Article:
Florida is exemplary in terms of marine managed areas and hosts one of the first designated marine protected areas in the world, John Pennekamp Coral Reef State Park established in 1963.
In addition, many of Florida’s coral reefs are protected and managed within the Florida Keys National Marine Sanctuary, Dry Tortugas National Park and Biscayne National Park, John U. Lloyd Beach State Park, St. Lucie Inlet Preserve State Park, and four coastal National Wildlife Refuges in the five county region—Great White Heron, Key West, National Key Deer, and Hobe Sound.
Most of the reefs of the northern extension of the Florida Reef System, from the northern border of Biscayne National Park in Miami-Dade County to the St. Lucie Inlet in Martin County, are overseen by the Florida Department of Environmental Protection’s Coral Reef Conservation Program which is developing new management strategies for the region through the Southeast Florida Coral Reef Initiative.
What is Florida’s Coral Reef Conservation Program?
Florida’s Coral Reef Conservation Program coordinates research and monitoring, develops management strategies, and promotes partnerships to protect the coral reefs, hard-bottom communities, and associated reef resources of southeast Florida. CRCP leads the implementation of the Southeast Florida Coral Reef Initiative. Visit us on the web at: http://www.dep.state.fl.us/coastal/programs/coral.
What is the northern section of the Florida Reef Tract?
The northern section of the Florida Reef Tract, part of the only coral reef ecosystem in the continental United States, is co-managed by the Florida Department of Environmental Protection’s Coral Reef Conservation Program (FDEP CRCP). The region of focus stretches over 100 miles from the northern boundary of Biscayne Nation Park in Miami-Dade County, northward to the Port St. Lucie Inlet in Martin County.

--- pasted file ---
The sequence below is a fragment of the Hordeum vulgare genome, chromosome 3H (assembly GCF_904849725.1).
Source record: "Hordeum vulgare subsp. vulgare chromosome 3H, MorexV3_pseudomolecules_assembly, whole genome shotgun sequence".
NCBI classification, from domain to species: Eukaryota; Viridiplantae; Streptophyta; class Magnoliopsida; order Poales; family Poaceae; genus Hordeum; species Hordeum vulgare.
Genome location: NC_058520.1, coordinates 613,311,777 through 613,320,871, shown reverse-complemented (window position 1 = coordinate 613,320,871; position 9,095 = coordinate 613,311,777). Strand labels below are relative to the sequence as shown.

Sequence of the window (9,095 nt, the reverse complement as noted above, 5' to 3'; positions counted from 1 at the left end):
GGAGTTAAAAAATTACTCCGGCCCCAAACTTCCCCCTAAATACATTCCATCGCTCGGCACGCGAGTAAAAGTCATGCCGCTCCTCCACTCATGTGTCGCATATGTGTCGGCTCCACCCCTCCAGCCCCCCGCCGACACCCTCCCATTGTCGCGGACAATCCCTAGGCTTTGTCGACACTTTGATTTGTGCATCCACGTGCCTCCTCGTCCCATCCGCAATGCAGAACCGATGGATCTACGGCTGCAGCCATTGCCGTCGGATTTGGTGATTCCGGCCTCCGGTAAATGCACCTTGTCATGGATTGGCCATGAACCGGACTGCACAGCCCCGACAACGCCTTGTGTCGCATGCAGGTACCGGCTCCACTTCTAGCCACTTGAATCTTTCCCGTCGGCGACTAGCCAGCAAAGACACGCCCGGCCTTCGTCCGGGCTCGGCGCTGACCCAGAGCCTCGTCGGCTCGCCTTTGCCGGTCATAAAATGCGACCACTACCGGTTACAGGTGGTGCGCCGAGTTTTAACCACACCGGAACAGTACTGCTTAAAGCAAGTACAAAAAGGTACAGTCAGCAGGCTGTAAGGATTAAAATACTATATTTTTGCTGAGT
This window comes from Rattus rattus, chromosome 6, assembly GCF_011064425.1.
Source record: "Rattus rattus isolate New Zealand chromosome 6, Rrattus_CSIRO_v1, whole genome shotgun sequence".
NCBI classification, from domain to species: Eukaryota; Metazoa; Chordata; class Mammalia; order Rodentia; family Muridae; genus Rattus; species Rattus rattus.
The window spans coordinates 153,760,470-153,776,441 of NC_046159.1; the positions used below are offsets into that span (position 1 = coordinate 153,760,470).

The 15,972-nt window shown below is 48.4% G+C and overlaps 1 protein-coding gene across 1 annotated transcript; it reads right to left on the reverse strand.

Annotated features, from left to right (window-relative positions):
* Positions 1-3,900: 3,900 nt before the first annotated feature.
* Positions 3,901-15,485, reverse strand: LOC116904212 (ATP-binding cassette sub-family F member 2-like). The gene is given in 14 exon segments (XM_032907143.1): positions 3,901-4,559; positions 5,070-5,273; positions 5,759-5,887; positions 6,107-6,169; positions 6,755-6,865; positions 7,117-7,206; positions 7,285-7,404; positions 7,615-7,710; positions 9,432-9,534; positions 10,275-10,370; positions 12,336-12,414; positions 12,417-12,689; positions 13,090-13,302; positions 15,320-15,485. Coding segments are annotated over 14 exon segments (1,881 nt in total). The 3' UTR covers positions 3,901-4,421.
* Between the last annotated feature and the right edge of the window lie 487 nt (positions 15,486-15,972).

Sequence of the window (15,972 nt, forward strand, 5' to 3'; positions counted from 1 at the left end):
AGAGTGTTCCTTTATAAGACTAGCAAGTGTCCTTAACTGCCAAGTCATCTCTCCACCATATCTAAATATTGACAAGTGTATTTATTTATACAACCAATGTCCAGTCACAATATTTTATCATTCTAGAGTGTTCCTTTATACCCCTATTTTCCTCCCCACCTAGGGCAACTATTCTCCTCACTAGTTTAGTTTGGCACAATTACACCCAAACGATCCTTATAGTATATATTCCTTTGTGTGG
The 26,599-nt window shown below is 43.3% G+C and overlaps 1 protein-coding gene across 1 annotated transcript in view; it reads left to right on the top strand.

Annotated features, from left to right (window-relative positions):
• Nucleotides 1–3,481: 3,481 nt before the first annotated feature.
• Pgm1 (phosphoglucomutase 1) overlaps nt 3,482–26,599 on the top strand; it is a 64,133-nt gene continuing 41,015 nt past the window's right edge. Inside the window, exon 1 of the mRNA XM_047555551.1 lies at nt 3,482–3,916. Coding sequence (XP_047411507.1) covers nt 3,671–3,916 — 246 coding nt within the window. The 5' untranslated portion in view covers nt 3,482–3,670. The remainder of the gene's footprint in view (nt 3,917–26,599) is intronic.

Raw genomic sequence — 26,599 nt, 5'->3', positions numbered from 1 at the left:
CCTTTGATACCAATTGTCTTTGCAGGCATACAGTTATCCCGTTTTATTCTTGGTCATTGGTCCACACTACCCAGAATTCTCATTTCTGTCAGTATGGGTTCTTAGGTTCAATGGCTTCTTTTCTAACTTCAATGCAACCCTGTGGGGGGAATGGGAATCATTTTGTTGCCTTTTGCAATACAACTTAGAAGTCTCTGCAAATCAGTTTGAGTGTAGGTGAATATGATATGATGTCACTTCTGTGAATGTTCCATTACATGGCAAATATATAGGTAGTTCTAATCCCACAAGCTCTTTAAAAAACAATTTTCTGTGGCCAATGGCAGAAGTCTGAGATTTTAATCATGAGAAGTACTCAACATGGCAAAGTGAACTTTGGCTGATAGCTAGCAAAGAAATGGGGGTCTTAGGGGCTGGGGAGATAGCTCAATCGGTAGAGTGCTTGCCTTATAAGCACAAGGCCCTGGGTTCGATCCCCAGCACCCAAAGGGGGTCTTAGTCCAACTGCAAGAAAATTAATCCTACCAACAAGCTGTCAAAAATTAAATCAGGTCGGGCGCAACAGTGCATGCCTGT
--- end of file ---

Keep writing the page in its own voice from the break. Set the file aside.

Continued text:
This vibrant and ancient natural resource and marine wildlife habitat provides popular recreation and tourism options including stellar beaches, fishing, boating, snorkeling and diving. Moreover, the Florida Reef Tract supports the regional economy and greater good by providing delicious seafood to millions of people in Florida and beyond, while naturally protecting vital shoreline real estate, marinas, and strategic warm-water ports from ocean wave action and storm surge.
Although the Florida Reef Tract has been living prosperously for millennia, in many spots within swimming distance from the shore, it is under threat from many modern human-induced stressors, including but not limited to: residential and industrial land-based sources of pollution, over-fishing, coastal construction, and vessel and anchoring impacts. Combined with various global stressors, these activities have a cumulative negative effect on Florida’s unique natural (and national) treasure. Fortunately, critical steps are being taken by the FDEP CRCP and other organizations to ensure healthy reefs for the 21st Century and beyond